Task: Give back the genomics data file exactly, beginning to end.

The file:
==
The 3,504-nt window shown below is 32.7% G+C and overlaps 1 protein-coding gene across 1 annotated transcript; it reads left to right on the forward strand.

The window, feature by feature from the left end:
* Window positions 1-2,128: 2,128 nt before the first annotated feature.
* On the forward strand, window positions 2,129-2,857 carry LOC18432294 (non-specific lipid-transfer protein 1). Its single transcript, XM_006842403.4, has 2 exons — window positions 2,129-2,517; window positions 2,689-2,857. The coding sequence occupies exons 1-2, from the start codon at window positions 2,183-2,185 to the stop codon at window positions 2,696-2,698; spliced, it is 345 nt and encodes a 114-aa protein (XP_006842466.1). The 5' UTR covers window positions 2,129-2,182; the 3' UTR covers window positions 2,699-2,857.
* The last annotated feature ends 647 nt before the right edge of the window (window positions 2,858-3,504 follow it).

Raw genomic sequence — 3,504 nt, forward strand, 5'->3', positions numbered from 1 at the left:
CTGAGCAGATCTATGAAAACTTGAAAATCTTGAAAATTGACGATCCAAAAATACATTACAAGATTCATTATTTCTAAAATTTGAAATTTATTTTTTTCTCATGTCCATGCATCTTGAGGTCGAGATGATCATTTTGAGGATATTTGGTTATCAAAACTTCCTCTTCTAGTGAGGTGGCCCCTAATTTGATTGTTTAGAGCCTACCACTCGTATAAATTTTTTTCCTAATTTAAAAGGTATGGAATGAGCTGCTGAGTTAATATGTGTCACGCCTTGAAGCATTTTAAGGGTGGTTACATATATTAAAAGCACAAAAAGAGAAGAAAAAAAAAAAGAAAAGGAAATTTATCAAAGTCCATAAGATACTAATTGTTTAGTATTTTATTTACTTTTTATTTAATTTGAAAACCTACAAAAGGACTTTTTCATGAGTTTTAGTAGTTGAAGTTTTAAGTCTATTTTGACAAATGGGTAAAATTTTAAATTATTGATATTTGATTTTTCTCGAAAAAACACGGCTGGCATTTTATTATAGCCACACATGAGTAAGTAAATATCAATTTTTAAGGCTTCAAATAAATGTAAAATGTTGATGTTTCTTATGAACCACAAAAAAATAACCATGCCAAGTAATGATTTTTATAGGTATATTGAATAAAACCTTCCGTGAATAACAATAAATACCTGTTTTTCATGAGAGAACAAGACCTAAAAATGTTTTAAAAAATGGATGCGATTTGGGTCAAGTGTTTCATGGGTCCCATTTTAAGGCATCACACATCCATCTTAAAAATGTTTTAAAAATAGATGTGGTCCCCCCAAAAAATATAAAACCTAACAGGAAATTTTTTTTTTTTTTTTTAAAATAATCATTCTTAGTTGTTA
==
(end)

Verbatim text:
The 3,504-nt window shown below is 32.7% G+C and overlaps 1 protein-coding gene across 1 annotated transcript; it reads left to right on the forward strand.

The window, feature by feature from the left end:
* Window positions 1-2,128: 2,128 nt before the first annotated feature.
* On the forward strand, window positions 2,129-2,857 carry LOC18432294 (non-specific lipid-transfer protein 1). Its single transcript, XM_006842403.4, has 2 exons — window positions 2,129-2,517; window positions 2,689-2,857. The coding sequence occupies exons 1-2, from the start codon at window positions 2,183-2,185 to the stop codon at window positions 2,696-2,698; spliced, it is 345 nt and encodes a 114-aa protein (XP_006842466.1). The 5' UTR covers window positions 2,129-2,182; the 3' UTR covers window positions 2,699-2,857.
* The last annotated feature ends 647 nt before the right edge of the window (window positions 2,858-3,504 follow it).

Raw genomic sequence — 3,504 nt, forward strand, 5'->3', positions numbered from 1 at the left:
CTGAGCAGATCTATGAAAACTTGAAAATCTTGAAAATTGACGATCCAAAAATACATTACAAGATTCATTATTTCTAAAATTTGAAATTTATTTTTTTCTCATGTCCATGCATCTTGAGGTCGAGATGATCATTTTGAGGATATTTGGTTATCAAAACTTCCTCTTCTAGTGAGGTGGCCCCTAATTTGATTGTTTAGAGCCTACCACTCGTATAAATTTTTTTCCTAATTTAAAAGGTATGGAATGAGCTGCTGAGTTAATATGTGTCACGCCTTGAAGCATTTTAAGGGTGGTTACATATATTAAAAGCACAAAAAGAGAAGAAAAAAAAAAAGAAAAGGAAATTTATCAAAGTCCATAAGATACTAATTGTTTAGTATTTTATTTACTTTTTATTTAATTTGAAAACCTACAAAAGGACTTTTTCATGAGTTTTAGTAGTTGAAGTTTTAAGTCTATTTTGACAAATGGGTAAAATTTTAAATTATTGATATTTGATTTTTCTCGAAAAAACACGGCTGGCATTTTATTATAGCCACACATGAGTAAGTAAATATCAATTTTTAAGGCTTCAAATAAATGTAAAATGTTGATGTTTCTTATGAACCACAAAAAAATAACCATGCCAAGTAATGATTTTTATAGGTATATTGAATAAAACCTTCCGTGAATAACAATAAATACCTGTTTTTCATGAGAGAACAAGACCTAAAAATGTTTTAAAAAATGGATGCGATTTGGGTCAAGTGTTTCATGGGTCCCATTTTAAGGCATCACACATCCATCTTAAAAATGTTTTAAAAATAGATGTGGTCCCCCCAAAAAATATAAAACCTAACAGGAAATTTTTTTTTTTTTTTTTAAAATAATCATTCTTAGTTGTTA